I'm studying Perceptron algorithm. Some books use this step function

1 if x>=0 else -1

where x is a dot product between the weights w and a sample x.

Other books use:

1 if x>=0 else 0

What are the practical differences between these step functions?


2 Answers 2


They have the same meaning in this context although during training using Rosenblatt update rule, the former may have great changes during each update. Perceptron is used for binary classification which means there are two possible classes to classify. If the result of inner product, here dot product, is greater than or equal to zero, the class of inputs will be the first class and if it's smaller than zero the class of inputs would be the other class. Perceptron just has one neuron. It's a simple linear classifier. The value of threshold is just important. Means that if the product is greater than zero, the input belongs to e.g. positive class and if is negative it belongs to negative class. The step functions and Rosenblatt update rule are not used any more. They have so much oscillation. Today networks learn using gradient descending algorithms which uses the concept of derivative.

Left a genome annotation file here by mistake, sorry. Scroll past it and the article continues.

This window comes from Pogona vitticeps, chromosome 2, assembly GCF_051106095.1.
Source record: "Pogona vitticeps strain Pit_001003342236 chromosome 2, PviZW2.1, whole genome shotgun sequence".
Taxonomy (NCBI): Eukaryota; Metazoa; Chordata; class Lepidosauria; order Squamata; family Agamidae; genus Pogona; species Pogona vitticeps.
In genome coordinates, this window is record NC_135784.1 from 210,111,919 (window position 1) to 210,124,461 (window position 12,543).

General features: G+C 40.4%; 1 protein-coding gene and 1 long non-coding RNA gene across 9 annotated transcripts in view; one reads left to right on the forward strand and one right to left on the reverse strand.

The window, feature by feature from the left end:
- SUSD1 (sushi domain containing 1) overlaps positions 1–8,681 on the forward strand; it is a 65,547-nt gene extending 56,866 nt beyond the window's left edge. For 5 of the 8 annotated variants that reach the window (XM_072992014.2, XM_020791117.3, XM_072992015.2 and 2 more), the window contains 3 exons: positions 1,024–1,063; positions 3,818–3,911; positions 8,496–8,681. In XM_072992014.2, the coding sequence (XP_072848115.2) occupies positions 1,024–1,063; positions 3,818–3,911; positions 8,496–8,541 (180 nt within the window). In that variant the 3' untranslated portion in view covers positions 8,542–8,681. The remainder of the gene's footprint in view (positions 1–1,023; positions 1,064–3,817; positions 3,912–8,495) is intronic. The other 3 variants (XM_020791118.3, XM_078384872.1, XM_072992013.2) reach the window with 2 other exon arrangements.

When you progress, you will see that neural nets which use other activation functions like Sigmoid or Tanh are different. the former has 0.5 expected value and the latter has 0 expected value which causes the second learn so much faster. Although now a days ReLU is more popular among other activation functions.


I think that depends on how the next step in the algorithm is defined in the respective textbook(s). There might be slight differences.

Your if-statements can be interpreted as the following half-sentences,

"If there is a change in sign, [update the weights, if there isn't, do nothing"]


The second if statement reads:

"if the value is nonzero, [update the weights, otherwise do nothing.]"

Maybe your textbooks differ in how the parts between the [ ... ] are written.


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